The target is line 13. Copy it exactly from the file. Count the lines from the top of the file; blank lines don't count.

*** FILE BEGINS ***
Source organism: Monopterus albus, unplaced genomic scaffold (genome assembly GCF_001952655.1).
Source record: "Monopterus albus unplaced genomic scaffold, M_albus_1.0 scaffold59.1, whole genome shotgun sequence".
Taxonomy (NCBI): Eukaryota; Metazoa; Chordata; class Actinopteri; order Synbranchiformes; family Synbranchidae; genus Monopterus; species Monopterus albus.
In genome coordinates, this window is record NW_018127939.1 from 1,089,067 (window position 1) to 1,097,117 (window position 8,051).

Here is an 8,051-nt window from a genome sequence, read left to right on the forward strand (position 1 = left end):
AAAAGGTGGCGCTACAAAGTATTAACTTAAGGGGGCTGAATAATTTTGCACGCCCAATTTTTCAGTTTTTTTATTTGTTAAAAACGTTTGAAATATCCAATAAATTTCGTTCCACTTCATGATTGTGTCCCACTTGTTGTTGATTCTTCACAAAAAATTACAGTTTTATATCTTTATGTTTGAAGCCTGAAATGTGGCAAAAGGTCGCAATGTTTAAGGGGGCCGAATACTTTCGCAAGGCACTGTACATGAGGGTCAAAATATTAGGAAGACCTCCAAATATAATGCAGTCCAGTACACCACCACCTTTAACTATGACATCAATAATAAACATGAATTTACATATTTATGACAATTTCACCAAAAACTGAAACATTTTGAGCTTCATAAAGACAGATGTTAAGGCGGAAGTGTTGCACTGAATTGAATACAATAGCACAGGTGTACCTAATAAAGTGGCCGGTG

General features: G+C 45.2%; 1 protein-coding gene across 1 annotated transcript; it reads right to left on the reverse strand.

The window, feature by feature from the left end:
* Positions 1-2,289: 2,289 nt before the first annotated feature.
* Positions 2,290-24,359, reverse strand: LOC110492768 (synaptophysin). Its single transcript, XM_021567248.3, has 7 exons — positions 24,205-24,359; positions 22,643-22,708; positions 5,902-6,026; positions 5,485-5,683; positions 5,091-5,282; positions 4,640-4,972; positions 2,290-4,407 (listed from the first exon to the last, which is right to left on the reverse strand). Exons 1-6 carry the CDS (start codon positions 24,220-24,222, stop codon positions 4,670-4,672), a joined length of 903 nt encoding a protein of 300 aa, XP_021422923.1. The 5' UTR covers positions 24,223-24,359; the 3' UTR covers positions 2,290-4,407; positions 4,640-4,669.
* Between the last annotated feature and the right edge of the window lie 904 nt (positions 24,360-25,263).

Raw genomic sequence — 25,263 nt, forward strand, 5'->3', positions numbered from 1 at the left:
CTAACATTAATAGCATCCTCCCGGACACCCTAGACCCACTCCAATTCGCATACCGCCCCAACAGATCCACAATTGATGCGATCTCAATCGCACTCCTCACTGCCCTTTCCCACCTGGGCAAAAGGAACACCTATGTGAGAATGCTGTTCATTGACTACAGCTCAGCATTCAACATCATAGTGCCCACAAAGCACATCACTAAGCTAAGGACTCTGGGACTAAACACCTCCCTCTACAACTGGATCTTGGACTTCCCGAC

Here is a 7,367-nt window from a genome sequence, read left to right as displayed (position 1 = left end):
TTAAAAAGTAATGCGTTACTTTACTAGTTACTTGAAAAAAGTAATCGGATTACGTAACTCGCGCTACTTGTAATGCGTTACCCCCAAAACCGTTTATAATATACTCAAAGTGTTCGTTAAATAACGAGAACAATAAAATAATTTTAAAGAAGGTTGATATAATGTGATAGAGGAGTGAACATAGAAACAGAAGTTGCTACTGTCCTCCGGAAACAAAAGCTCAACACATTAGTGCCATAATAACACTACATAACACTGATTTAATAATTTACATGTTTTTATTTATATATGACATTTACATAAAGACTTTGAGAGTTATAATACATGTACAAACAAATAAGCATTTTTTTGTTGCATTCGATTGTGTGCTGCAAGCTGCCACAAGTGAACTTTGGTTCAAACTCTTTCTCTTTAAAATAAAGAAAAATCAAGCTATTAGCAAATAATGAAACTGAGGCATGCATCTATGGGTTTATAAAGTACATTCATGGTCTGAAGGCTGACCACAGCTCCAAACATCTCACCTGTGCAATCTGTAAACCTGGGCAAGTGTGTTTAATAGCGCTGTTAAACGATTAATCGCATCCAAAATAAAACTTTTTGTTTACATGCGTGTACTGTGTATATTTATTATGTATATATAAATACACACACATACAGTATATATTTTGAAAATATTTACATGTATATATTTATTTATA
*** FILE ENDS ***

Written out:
CTAACATTAATAGCATCCTCCCGGACACCCTAGACCCACTCCAATTCGCATACCGCCCCAACAGATCCACAATTGATGCGATCTCAATCGCACTCCTCACTGCCCTTTCCCACCTGGGCAAAAGGAACACCTATGTGAGAATGCTGTTCATTGACTACAGCTCAGCATTCAACATCATAGTGCCCACAAAGCACATCACTAAGCTAAGGACTCTGGGACTAAACACCTCCCTCTACAACTGGATCTTGGACTTCCCGAC